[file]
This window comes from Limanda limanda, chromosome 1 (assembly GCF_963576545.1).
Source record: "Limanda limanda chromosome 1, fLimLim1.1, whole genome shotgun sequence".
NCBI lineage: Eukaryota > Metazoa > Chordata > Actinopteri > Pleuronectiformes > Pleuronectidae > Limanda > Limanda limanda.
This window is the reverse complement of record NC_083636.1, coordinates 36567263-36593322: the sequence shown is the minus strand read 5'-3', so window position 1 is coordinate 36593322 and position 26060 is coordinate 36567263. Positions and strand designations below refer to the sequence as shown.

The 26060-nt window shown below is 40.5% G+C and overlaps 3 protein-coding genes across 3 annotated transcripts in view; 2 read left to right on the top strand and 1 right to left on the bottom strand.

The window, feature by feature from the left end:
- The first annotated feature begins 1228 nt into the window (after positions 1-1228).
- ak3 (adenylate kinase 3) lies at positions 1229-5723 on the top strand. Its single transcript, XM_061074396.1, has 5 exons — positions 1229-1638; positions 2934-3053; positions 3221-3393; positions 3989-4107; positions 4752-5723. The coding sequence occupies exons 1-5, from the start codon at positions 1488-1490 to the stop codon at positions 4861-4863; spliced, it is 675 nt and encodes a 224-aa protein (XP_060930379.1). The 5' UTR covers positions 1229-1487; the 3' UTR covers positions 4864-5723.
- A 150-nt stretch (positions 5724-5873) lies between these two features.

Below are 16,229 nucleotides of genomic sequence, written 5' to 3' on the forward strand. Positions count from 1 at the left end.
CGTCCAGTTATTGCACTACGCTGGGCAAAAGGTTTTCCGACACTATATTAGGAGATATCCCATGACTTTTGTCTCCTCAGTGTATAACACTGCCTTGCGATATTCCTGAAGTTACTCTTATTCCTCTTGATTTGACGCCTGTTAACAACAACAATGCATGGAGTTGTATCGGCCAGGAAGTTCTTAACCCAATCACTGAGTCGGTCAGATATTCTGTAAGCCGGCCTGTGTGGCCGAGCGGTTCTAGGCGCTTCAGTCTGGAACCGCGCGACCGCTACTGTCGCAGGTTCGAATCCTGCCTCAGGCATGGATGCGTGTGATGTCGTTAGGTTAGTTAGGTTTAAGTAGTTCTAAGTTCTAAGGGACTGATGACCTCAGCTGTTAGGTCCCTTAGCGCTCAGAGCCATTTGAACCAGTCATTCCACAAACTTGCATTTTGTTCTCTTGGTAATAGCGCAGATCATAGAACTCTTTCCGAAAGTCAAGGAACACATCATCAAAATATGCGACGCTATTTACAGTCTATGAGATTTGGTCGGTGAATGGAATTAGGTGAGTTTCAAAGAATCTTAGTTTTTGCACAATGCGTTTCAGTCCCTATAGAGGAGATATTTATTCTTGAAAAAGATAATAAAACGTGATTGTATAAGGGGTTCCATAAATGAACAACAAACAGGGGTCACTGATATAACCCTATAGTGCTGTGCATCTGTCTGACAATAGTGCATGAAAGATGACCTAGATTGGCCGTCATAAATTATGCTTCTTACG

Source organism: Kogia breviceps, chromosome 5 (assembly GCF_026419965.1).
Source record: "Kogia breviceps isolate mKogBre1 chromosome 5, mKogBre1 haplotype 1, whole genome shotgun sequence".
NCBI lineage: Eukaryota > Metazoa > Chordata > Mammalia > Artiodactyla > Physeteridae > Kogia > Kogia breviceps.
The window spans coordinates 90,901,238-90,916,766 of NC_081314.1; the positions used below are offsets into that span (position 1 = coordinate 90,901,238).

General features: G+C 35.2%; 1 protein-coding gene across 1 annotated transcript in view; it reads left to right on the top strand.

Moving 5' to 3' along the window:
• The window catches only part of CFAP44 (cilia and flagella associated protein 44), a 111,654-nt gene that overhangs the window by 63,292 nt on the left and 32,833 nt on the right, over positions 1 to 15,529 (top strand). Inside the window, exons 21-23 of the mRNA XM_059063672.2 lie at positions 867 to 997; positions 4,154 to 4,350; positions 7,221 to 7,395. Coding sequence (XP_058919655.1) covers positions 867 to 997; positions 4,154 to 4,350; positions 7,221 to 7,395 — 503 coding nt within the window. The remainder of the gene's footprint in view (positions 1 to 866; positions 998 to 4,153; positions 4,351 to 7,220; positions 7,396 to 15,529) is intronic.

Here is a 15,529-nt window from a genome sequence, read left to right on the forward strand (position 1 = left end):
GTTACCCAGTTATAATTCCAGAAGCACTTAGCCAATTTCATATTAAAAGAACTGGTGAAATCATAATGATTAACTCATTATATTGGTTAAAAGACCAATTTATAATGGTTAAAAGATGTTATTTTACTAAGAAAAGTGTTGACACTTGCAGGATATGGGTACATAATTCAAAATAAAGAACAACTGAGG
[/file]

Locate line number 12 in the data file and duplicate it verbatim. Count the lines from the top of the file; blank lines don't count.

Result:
Source organism: Kogia breviceps, chromosome 5 (assembly GCF_026419965.1).